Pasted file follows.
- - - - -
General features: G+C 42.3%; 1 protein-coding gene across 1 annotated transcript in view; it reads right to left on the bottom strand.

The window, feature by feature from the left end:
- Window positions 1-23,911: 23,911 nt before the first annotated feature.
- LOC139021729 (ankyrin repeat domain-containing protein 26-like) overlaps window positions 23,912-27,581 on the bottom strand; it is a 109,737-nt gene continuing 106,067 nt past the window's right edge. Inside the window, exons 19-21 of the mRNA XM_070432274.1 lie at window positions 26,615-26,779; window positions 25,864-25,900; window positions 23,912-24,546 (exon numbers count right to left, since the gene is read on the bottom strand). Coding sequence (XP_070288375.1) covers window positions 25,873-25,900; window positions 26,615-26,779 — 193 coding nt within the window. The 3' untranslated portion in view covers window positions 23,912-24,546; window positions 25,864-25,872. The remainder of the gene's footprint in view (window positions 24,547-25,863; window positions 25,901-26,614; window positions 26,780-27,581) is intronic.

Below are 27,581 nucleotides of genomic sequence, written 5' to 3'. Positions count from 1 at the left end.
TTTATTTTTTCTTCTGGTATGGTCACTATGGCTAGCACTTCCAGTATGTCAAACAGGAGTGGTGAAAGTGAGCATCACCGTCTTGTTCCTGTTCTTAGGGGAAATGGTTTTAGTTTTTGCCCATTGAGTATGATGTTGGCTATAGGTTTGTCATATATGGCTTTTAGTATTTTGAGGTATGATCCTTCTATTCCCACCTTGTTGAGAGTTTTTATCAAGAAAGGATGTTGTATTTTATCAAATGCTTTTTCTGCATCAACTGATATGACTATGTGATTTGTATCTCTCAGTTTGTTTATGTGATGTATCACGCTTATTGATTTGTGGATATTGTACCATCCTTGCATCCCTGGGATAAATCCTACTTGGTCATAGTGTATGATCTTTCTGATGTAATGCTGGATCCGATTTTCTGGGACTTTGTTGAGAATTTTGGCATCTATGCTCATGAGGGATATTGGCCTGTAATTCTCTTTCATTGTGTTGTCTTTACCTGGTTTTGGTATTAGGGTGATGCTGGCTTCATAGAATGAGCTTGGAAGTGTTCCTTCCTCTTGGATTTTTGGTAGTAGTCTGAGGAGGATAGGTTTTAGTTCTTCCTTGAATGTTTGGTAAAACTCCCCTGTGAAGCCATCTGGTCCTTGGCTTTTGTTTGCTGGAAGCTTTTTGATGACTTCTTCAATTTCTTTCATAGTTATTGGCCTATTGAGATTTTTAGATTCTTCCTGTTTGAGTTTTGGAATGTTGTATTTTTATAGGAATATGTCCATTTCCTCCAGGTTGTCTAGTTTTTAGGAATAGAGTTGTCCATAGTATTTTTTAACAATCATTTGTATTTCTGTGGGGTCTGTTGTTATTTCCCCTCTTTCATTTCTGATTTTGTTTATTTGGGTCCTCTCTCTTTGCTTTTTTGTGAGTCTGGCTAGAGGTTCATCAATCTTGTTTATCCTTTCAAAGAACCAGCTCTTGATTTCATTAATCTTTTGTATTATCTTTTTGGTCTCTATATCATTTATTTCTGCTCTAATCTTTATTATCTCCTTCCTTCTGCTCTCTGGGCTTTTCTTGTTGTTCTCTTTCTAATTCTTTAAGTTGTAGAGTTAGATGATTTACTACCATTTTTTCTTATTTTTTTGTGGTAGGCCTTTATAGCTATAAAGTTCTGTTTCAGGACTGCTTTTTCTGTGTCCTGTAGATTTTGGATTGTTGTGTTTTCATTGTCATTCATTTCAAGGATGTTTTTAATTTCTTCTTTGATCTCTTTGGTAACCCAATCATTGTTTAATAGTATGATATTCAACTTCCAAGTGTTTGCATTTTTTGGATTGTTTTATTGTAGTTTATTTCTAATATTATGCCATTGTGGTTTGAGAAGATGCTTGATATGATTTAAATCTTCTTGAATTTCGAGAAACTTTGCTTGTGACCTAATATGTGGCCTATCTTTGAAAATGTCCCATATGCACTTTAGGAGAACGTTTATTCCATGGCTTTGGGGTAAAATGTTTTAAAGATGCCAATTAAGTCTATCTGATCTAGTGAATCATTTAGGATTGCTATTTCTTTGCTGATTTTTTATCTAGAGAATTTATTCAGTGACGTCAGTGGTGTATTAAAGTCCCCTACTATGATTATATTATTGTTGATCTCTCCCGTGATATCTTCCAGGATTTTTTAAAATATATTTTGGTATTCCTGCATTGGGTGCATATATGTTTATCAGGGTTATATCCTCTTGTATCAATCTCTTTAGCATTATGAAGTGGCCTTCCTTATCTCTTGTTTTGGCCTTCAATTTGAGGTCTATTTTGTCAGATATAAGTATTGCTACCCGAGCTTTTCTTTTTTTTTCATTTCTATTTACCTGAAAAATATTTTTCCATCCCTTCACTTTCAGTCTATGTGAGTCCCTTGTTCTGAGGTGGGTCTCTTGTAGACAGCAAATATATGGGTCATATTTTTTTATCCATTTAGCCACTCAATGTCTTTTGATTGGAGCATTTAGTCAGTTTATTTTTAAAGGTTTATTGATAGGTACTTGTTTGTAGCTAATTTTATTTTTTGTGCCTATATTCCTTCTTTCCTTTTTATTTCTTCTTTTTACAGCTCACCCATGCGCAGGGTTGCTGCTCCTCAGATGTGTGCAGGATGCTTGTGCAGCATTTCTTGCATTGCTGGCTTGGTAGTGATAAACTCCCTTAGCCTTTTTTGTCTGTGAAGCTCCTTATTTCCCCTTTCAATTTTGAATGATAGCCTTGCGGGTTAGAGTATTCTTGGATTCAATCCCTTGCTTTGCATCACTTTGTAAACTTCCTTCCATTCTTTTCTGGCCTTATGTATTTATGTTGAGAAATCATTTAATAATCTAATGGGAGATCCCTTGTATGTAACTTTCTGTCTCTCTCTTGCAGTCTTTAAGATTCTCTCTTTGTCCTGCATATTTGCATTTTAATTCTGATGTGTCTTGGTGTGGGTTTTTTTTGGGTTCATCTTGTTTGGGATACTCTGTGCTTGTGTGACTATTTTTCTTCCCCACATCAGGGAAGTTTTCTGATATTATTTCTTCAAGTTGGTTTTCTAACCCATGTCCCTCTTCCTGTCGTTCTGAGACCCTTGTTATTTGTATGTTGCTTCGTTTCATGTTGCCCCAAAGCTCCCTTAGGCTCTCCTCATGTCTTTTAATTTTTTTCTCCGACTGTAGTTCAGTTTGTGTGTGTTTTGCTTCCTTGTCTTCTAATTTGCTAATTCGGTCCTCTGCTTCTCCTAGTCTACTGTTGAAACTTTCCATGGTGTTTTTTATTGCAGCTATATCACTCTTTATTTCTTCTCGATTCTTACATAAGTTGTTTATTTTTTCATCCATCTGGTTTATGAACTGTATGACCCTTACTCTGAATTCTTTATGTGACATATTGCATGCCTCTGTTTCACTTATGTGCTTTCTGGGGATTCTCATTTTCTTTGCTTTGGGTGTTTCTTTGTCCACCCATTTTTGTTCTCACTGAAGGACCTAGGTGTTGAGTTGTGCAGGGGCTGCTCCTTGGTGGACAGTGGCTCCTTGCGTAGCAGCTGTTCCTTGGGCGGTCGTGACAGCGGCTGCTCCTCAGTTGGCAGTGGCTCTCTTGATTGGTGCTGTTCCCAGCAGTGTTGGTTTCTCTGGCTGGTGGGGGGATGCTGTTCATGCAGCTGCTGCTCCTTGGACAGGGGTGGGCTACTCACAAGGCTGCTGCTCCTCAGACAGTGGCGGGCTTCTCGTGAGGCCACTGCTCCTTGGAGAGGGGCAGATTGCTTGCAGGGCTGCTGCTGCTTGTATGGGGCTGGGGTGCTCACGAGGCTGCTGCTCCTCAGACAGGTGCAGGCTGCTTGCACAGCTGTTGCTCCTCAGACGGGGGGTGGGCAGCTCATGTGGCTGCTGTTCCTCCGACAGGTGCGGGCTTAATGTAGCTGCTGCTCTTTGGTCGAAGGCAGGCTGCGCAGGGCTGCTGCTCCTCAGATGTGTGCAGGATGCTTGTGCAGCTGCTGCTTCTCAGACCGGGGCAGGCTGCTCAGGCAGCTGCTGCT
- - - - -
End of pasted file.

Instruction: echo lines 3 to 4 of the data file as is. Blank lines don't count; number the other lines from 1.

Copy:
- Window positions 1-23,911: 23,911 nt before the first annotated feature.
- LOC139021729 (ankyrin repeat domain-containing protein 26-like) overlaps window positions 23,912-27,581 on the bottom strand; it is a 109,737-nt gene continuing 106,067 nt past the window's right edge. Inside the window, exons 19-21 of the mRNA XM_070432274.1 lie at window positions 26,615-26,779; window positions 25,864-25,900; window positions 23,912-24,546 (exon numbers count right to left, since the gene is read on the bottom strand). Coding sequence (XP_070288375.1) covers window positions 25,873-25,900; window positions 26,615-26,779 — 193 coding nt within the window. The 3' untranslated portion in view covers window positions 23,912-24,546; window positions 25,864-25,872. The remainder of the gene's footprint in view (window positions 24,547-25,863; window positions 25,901-26,614; window positions 26,780-27,581) is intronic.